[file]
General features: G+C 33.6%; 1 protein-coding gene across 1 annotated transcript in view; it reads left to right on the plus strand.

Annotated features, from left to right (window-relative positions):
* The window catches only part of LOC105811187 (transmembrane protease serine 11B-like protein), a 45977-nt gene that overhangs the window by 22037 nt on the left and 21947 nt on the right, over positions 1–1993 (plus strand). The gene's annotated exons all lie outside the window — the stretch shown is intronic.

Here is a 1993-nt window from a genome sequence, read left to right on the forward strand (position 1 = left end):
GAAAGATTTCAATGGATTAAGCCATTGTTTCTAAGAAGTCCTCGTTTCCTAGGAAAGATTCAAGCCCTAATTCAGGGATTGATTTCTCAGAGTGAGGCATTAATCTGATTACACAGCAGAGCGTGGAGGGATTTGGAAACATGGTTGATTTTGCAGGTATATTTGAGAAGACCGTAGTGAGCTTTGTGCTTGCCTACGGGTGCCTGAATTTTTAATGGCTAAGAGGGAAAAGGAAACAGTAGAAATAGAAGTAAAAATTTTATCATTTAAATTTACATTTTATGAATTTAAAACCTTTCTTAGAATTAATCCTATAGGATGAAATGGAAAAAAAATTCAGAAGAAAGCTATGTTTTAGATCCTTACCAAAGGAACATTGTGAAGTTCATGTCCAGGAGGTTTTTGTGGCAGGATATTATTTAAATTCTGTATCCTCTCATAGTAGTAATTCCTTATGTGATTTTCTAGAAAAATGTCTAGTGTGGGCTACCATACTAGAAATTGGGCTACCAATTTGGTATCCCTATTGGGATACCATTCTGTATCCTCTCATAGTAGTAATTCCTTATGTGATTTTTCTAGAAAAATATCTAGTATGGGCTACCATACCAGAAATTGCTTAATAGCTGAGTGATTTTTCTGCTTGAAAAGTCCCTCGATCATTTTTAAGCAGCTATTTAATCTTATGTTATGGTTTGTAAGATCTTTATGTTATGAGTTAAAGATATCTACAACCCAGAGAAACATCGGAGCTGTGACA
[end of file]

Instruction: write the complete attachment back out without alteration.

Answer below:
General features: G+C 33.6%; 1 protein-coding gene across 1 annotated transcript in view; it reads left to right on the plus strand.

Annotated features, from left to right (window-relative positions):
* The window catches only part of LOC105811187 (transmembrane protease serine 11B-like protein), a 45977-nt gene that overhangs the window by 22037 nt on the left and 21947 nt on the right, over positions 1–1993 (plus strand). The gene's annotated exons all lie outside the window — the stretch shown is intronic.

Here is a 1993-nt window from a genome sequence, read left to right on the forward strand (position 1 = left end):
GAAAGATTTCAATGGATTAAGCCATTGTTTCTAAGAAGTCCTCGTTTCCTAGGAAAGATTCAAGCCCTAATTCAGGGATTGATTTCTCAGAGTGAGGCATTAATCTGATTACACAGCAGAGCGTGGAGGGATTTGGAAACATGGTTGATTTTGCAGGTATATTTGAGAAGACCGTAGTGAGCTTTGTGCTTGCCTACGGGTGCCTGAATTTTTAATGGCTAAGAGGGAAAAGGAAACAGTAGAAATAGAAGTAAAAATTTTATCATTTAAATTTACATTTTATGAATTTAAAACCTTTCTTAGAATTAATCCTATAGGATGAAATGGAAAAAAAATTCAGAAGAAAGCTATGTTTTAGATCCTTACCAAAGGAACATTGTGAAGTTCATGTCCAGGAGGTTTTTGTGGCAGGATATTATTTAAATTCTGTATCCTCTCATAGTAGTAATTCCTTATGTGATTTTCTAGAAAAATGTCTAGTGTGGGCTACCATACTAGAAATTGGGCTACCAATTTGGTATCCCTATTGGGATACCATTCTGTATCCTCTCATAGTAGTAATTCCTTATGTGATTTTTCTAGAAAAATATCTAGTATGGGCTACCATACCAGAAATTGCTTAATAGCTGAGTGATTTTTCTGCTTGAAAAGTCCCTCGATCATTTTTAAGCAGCTATTTAATCTTATGTTATGGTTTGTAAGATCTTTATGTTATGAGTTAAAGATATCTACAACCCAGAGAAACATCGGAGCTGTGACA